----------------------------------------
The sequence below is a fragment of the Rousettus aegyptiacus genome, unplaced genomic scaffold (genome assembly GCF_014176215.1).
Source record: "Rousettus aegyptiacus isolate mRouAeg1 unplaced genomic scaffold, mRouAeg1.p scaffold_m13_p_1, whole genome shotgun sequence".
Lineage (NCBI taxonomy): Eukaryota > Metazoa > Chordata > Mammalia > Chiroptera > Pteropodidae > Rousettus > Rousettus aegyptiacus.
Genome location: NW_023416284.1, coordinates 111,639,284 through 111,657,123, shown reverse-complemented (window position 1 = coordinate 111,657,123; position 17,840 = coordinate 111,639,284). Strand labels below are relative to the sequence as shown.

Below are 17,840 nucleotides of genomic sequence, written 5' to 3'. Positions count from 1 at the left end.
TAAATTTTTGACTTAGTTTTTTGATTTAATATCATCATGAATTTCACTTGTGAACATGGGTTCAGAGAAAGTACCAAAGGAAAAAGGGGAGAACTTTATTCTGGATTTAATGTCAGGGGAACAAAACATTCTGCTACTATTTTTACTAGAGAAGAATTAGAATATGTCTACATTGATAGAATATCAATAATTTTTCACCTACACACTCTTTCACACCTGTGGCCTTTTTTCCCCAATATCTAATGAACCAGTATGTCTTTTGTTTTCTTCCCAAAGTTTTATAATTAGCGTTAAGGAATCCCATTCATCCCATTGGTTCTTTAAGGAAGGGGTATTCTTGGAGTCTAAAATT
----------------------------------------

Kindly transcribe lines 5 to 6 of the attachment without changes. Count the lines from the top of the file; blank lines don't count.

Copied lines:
Below are 17,840 nucleotides of genomic sequence, written 5' to 3'. Positions count from 1 at the left end.
TAAATTTTTGACTTAGTTTTTTGATTTAATATCATCATGAATTTCACTTGTGAACATGGGTTCAGAGAAAGTACCAAAGGAAAAAGGGGAGAACTTTATTCTGGATTTAATGTCAGGGGAACAAAACATTCTGCTACTATTTTTACTAGAGAAGAATTAGAATATGTCTACATTGATAGAATATCAATAATTTTTCACCTACACACTCTTTCACACCTGTGGCCTTTTTTCCCCAATATCTAATGAACCAGTATGTCTTTTGTTTTCTTCCCAAAGTTTTATAATTAGCGTTAAGGAATCCCATTCATCCCATTGGTTCTTTAAGGAAGGGGTATTCTTGGAGTCTAAAATT